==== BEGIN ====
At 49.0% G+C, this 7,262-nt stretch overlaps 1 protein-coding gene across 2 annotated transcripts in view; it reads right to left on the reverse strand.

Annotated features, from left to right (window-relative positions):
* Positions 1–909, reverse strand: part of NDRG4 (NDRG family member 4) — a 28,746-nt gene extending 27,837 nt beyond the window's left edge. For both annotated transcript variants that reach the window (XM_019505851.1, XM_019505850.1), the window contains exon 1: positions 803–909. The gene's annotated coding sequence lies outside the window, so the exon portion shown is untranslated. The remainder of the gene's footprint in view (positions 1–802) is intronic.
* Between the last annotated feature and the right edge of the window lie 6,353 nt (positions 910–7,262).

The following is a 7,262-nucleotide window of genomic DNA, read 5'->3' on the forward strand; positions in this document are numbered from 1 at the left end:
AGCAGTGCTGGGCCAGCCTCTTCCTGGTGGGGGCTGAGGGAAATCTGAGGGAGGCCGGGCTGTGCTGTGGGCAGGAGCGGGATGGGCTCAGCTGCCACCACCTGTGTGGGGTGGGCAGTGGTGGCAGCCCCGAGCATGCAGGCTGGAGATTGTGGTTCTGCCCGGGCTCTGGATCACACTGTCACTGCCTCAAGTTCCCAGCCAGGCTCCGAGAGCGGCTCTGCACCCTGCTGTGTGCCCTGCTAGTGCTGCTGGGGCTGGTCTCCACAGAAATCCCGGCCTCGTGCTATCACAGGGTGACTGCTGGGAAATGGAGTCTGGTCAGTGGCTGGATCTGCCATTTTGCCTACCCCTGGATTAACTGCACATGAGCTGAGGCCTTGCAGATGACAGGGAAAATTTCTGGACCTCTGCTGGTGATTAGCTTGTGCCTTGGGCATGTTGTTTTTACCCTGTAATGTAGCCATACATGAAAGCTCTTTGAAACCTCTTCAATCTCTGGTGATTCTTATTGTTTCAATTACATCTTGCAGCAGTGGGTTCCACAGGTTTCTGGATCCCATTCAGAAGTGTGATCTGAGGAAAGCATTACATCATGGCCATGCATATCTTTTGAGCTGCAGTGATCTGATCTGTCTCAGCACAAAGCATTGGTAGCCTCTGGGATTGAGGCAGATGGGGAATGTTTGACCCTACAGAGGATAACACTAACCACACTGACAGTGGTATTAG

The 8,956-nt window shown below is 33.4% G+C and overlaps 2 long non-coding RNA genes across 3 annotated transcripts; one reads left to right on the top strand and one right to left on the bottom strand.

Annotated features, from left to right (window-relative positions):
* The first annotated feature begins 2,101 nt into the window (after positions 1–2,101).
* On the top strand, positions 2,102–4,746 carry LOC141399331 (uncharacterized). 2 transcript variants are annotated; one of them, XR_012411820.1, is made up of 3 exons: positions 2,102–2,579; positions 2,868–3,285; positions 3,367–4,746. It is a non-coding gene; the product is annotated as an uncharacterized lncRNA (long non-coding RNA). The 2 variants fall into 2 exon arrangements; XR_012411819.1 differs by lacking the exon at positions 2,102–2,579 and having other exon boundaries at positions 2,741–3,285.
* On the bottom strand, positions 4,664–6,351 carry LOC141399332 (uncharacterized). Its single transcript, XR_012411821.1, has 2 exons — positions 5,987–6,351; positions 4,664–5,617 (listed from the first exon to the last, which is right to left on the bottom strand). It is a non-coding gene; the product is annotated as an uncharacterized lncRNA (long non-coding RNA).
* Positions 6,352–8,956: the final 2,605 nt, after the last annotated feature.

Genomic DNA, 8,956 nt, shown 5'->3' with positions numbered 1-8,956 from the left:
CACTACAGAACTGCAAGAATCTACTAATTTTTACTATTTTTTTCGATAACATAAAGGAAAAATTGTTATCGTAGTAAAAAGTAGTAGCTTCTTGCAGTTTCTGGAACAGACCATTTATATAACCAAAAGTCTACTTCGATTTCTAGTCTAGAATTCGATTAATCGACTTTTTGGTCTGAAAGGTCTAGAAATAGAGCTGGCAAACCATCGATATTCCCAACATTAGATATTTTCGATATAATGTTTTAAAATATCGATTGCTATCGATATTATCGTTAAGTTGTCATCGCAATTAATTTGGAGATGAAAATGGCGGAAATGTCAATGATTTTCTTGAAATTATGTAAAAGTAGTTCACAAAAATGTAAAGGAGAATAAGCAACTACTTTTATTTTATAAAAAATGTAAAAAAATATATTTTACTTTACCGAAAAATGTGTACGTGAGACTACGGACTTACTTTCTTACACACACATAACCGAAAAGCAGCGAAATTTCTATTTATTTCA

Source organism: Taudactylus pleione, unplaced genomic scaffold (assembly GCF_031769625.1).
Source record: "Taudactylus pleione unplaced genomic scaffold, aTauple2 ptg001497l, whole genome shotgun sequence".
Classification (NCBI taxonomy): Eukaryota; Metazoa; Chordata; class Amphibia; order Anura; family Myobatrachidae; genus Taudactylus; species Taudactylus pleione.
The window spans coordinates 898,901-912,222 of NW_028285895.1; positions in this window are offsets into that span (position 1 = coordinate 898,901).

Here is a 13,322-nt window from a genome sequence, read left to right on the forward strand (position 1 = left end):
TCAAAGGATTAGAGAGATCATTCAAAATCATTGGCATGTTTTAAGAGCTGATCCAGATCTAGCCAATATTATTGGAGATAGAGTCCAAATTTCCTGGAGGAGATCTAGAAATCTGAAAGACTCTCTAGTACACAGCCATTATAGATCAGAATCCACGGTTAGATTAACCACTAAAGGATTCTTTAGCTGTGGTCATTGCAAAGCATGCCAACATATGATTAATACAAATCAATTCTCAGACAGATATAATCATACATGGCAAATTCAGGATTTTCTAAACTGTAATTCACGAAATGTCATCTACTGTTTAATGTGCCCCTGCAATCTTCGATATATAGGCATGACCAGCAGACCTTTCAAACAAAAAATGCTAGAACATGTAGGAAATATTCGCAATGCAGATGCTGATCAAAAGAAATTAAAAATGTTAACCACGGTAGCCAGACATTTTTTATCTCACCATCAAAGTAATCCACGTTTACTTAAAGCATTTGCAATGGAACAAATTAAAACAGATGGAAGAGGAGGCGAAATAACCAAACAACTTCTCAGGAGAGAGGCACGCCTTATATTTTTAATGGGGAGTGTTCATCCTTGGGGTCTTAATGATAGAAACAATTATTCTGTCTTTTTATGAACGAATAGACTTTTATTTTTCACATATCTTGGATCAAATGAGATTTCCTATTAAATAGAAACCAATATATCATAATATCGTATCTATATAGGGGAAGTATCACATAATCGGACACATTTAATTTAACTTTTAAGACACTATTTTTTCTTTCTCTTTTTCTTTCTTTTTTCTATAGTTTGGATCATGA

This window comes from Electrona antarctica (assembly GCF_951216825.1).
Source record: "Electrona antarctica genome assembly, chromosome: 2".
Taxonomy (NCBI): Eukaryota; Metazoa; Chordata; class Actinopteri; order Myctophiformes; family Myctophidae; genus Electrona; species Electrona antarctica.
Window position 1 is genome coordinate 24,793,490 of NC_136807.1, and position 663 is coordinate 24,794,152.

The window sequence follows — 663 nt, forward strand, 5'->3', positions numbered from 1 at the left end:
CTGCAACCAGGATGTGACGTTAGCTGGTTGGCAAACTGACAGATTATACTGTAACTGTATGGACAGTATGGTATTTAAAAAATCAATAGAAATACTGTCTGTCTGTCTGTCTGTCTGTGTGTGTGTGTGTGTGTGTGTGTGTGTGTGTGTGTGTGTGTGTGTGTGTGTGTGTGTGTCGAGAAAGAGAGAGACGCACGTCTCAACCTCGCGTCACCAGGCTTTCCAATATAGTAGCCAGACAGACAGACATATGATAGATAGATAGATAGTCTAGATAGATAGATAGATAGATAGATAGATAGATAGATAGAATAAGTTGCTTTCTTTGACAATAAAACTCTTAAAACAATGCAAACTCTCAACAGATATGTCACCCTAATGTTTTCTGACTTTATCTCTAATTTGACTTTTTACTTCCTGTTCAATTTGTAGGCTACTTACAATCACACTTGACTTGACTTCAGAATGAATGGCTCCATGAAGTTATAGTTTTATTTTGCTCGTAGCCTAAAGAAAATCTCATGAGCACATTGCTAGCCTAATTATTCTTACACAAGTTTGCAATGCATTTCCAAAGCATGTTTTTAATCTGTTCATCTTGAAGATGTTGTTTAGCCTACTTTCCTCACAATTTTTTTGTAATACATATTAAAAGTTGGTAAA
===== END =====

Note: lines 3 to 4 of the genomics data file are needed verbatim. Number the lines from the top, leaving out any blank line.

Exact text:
* Positions 1–909, reverse strand: part of NDRG4 (NDRG family member 4) — a 28,746-nt gene extending 27,837 nt beyond the window's left edge. For both annotated transcript variants that reach the window (XM_019505851.1, XM_019505850.1), the window contains exon 1: positions 803–909. The gene's annotated coding sequence lies outside the window, so the exon portion shown is untranslated. The remainder of the gene's footprint in view (positions 1–802) is intronic.
* Between the last annotated feature and the right edge of the window lie 6,353 nt (positions 910–7,262).